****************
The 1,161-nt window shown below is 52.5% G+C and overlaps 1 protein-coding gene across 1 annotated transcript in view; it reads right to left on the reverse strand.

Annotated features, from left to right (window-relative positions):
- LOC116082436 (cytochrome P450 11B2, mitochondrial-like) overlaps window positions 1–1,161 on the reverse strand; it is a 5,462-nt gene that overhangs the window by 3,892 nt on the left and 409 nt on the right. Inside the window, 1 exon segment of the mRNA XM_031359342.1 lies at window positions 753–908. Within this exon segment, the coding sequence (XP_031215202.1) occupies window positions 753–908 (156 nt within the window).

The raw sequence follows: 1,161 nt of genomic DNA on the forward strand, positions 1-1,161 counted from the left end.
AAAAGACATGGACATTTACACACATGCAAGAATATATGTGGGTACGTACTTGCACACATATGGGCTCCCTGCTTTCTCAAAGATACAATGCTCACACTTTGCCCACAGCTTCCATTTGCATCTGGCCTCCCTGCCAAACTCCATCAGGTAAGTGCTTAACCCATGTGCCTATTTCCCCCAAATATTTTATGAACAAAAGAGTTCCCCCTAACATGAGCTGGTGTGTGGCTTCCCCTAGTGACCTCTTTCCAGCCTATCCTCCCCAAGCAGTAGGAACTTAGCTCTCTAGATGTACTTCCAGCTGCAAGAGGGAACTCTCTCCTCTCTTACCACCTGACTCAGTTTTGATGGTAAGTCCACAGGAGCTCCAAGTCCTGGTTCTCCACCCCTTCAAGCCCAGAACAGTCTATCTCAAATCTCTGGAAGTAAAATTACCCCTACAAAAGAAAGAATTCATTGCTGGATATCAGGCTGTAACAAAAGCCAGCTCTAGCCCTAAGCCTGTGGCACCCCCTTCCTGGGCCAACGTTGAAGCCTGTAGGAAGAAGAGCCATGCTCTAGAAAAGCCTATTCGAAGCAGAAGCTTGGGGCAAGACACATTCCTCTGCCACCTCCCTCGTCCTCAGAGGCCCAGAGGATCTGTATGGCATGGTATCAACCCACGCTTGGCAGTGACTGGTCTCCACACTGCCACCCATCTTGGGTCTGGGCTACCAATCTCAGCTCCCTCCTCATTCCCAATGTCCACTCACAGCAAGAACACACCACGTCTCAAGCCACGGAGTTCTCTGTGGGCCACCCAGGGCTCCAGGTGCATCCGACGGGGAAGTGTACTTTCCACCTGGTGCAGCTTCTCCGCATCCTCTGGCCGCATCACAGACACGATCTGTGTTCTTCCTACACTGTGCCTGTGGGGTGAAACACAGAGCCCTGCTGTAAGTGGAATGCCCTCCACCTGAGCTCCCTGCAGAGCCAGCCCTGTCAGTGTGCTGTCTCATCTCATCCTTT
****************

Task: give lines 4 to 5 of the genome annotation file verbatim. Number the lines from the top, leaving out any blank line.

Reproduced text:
The raw sequence follows: 1,161 nt of genomic DNA on the forward strand, positions 1-1,161 counted from the left end.
AAAAGACATGGACATTTACACACATGCAAGAATATATGTGGGTACGTACTTGCACACATATGGGCTCCCTGCTTTCTCAAAGATACAATGCTCACACTTTGCCCACAGCTTCCATTTGCATCTGGCCTCCCTGCCAAACTCCATCAGGTAAGTGCTTAACCCATGTGCCTATTTCCCCCAAATATTTTATGAACAAAAGAGTTCCCCCTAACATGAGCTGGTGTGTGGCTTCCCCTAGTGACCTCTTTCCAGCCTATCCTCCCCAAGCAGTAGGAACTTAGCTCTCTAGATGTACTTCCAGCTGCAAGAGGGAACTCTCTCCTCTCTTACCACCTGACTCAGTTTTGATGGTAAGTCCACAGGAGCTCCAAGTCCTGGTTCTCCACCCCTTCAAGCCCAGAACAGTCTATCTCAAATCTCTGGAAGTAAAATTACCCCTACAAAAGAAAGAATTCATTGCTGGATATCAGGCTGTAACAAAAGCCAGCTCTAGCCCTAAGCCTGTGGCACCCCCTTCCTGGGCCAACGTTGAAGCCTGTAGGAAGAAGAGCCATGCTCTAGAAAAGCCTATTCGAAGCAGAAGCTTGGGGCAAGACACATTCCTCTGCCACCTCCCTCGTCCTCAGAGGCCCAGAGGATCTGTATGGCATGGTATCAACCCACGCTTGGCAGTGACTGGTCTCCACACTGCCACCCATCTTGGGTCTGGGCTACCAATCTCAGCTCCCTCCTCATTCCCAATGTCCACTCACAGCAAGAACACACCACGTCTCAAGCCACGGAGTTCTCTGTGGGCCACCCAGGGCTCCAGGTGCATCCGACGGGGAAGTGTACTTTCCACCTGGTGCAGCTTCTCCGCATCCTCTGGCCGCATCACAGACACGATCTGTGTTCTTCCTACACTGTGCCTGTGGGGTGAAACACAGAGCCCTGCTGTAAGTGGAATGCCCTCCACCTGAGCTCCCTGCAGAGCCAGCCCTGTCAGTGTGCTGTCTCATCTCATCCTTT